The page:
Monday, August 06, 2007

"Oh, God, for one more breath"*

Another repost. This should be the last week of overtime and long, strange hours at the plant. Until then, new posts on the Bus will be as I get time.

I wrote this on 15 January 2006, for the families of the Sago Mine in West Virginia. Unfortunately, it is appropriate once again. Only the location has changed.

The recent tragedy at the Crandall Canyon Mine in Huntington, Utah remindes us of what it takes to keep our electronic society going. In these days of telecommuting, Powerpoint presentations, and cell phones, none of it would be possible without the fuel to satisfy our electronic appetite.

A few of the worst mine disasters in North America:
1900 - Explosion - Scofield, Utah - 200 dead
1902 - Explosion - Coal Creek, Alberta - 128 dead
1902 - Explosion - Coal Creek, Tennessee - 184 dead
1907 - Explosion - Monongah, West Virginia - 362 dead
1909 - Fire - Cherry Mine, Illinois - 259 dead
1913 - Explosion - Stag Canon, New Mexico - 263 dead
1914 - Explosion - Hillcrest, Alberta - 189 dead

Phyllis Boyens - Blue Diamond Mines.mp3

Reel World String Band - What She Aims To Be
These two songs from the "Coal Miming Women" cd.

James Keelaghan - Hillcrest Mine
from the "Small Rebellions" cd.

*The title of this post is from a note found on the body of Henry Beach, Fraterville Mine, Coal Creek, Tennessee, 1902.
This post is dedicated to mining families everywhere.
Our hopes are that the miners trapped in Utah will be found alive to rejoin their families.


Blogger Monster Library Student said...

This was a really great post...thanks for reposting it, as you said it is fiting again now. Our prayers go out to all those affected by this tragedy.

August 07, 2007 12:39 PM  
Blogger Greg said...

Amen to all the sentiments here! Thanks Ed.

August 07, 2007 1:32 PM  
Blogger Chisum Trail Mercantile said...

This comment has been removed by the author.

August 07, 2007 1:39 PM  
Blogger Chisum Trail Mercantile said...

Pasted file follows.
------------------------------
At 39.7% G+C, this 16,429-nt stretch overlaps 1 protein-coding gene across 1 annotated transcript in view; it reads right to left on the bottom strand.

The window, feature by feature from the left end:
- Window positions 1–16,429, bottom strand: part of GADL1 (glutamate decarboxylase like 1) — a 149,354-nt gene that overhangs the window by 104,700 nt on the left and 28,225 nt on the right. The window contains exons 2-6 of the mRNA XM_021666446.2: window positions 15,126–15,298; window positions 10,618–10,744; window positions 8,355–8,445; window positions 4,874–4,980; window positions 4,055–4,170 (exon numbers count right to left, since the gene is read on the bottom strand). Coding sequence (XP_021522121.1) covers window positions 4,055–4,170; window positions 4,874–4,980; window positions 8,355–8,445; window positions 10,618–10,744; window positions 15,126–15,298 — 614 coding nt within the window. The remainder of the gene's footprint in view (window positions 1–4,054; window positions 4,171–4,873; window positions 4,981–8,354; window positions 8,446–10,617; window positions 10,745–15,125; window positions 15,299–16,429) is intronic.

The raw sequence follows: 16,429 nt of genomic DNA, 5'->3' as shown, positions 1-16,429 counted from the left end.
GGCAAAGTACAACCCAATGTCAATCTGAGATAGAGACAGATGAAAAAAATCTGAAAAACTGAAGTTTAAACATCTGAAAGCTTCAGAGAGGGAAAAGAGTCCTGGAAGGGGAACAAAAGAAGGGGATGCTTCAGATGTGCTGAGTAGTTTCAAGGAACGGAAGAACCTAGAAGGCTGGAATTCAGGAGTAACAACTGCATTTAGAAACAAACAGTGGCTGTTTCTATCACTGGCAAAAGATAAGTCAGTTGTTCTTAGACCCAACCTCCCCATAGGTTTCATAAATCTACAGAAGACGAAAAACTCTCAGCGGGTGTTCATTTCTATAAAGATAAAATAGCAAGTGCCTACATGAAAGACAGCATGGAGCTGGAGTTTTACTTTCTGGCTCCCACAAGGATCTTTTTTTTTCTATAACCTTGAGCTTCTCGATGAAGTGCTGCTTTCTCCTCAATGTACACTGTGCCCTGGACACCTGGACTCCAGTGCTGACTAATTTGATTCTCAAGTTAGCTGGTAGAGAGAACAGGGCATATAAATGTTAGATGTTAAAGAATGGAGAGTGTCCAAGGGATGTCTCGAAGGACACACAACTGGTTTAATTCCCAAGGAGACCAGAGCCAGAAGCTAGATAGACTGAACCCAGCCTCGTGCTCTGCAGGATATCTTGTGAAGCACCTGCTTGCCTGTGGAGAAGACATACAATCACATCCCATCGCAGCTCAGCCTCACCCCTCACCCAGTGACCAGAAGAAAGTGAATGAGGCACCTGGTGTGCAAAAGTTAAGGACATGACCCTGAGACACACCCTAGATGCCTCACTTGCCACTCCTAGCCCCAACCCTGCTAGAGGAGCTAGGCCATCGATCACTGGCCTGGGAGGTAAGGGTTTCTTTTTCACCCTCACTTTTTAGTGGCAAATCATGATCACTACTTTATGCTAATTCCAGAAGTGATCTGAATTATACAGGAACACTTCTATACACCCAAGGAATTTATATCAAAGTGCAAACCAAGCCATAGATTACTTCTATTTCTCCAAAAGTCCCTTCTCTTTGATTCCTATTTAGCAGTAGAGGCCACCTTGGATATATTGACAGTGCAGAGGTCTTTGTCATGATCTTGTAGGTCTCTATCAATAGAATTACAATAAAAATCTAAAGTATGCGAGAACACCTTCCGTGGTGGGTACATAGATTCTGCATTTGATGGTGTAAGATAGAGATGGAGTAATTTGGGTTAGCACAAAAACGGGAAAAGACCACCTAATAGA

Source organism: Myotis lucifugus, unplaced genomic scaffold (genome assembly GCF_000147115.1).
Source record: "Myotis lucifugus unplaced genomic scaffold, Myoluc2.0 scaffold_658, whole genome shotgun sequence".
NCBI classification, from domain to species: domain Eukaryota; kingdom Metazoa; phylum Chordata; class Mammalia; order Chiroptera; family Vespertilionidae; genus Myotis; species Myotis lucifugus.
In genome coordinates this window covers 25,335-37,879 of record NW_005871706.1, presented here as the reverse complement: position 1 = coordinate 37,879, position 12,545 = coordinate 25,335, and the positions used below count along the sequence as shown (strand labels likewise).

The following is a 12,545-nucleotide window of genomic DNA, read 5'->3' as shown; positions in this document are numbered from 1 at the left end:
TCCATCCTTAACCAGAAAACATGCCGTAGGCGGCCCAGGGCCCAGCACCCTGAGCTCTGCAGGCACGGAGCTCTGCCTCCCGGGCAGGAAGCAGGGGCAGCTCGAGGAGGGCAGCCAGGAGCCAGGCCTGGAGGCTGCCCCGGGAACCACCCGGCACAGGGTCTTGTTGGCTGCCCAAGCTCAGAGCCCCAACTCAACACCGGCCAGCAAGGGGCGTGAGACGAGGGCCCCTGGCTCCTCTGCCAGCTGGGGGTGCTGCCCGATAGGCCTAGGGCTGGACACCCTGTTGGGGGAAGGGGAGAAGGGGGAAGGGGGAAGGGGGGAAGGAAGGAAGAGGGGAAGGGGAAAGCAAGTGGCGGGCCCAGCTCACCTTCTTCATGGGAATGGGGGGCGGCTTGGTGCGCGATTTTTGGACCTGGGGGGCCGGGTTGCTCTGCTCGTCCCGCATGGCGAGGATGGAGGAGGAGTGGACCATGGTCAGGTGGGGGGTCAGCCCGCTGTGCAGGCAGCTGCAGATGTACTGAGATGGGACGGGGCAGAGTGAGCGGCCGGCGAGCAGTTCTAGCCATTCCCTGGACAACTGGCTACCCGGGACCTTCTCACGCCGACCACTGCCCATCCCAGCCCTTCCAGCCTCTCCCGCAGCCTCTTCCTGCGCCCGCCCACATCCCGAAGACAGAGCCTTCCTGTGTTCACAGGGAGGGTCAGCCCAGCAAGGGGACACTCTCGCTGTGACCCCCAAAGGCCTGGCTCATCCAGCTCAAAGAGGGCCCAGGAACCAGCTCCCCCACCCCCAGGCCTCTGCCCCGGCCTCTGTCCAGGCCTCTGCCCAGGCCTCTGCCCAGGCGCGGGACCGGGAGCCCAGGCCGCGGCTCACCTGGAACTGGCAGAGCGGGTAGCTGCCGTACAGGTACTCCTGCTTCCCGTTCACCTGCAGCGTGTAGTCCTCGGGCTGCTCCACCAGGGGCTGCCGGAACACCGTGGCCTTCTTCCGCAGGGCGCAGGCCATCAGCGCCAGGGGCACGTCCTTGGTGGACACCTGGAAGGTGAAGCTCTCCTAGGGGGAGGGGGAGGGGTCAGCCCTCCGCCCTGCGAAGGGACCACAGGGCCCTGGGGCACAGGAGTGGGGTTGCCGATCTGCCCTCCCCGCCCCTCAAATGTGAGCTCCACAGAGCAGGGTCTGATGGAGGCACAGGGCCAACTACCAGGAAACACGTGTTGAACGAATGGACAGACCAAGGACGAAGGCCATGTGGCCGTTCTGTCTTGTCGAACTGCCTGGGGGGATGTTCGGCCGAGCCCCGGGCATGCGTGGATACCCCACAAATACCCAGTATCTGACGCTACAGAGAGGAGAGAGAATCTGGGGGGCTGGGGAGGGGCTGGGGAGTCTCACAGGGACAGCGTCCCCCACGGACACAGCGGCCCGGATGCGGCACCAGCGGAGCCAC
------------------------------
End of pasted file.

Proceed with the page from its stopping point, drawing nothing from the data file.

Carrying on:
Thank you Ed for this post - very saddening that we go from the bridge collapse in "The Twin Cities" to another mine cave in.

I, also, appreciate the history you've included in this blog - Dawn

August 07, 2007 1:42 PM  
Blogger Clip Artist said...

It's also ironic that the coal that these brave souls harvest from deep beneath the Earth is generating power to keep a sweltering nation cool and comfortable this week. Thank you for the update - hopeful in PA.

August 07, 2007 3:29 PM  
Anonymous Dan said...

My prayers go out to anyone immediately touched by this. What frustrates me is the fact that we need to wait three days to determine the precise fate of the miners. It's pathetic that governments can marshall the resources to fight wars on foreign soil within hours when needed, yet they WON'T respond as quickly on home soil when things like this happen. And that's not a criticism of the US government. Our Canadian leaders are no better.

August 07, 2007 5:21 PM  
Blogger StoreX™ said...

Best Blog

By StoreX

August 07, 2007 7:42 PM  
Anonymous Anonymous said...

Thanks Ed, for this statement of solidarity with the miners. So sad that working people, who keep the world running, are only noticed when their work is interrupted. For those of you who know of Hazel Dickens, especially her singing in the wonderful film Harlan County about UMWA organizing, and who live in the NYC area, she will be performing on Oct 27. See

August 07, 2007 9:54 PM  
Anonymous Jean said...

Being very taken with “Hillcrest Mine,” I was inspired to look up James Keelaghan’s web site and found that on August 3 he will be appearing in Hillcrest Alberta at a Dedication of Hillcrest Memorial Cemetery. Curious, I explored further and found that there was actually a Hillcrest Mine Disaster and thus to Google, which lists a number of relevant sites. Here are two impressive ones that tell the tragic tale: and . Sadly the latest news from Utah is not good. 08.10. 07.

August 10, 2007 5:06 PM  

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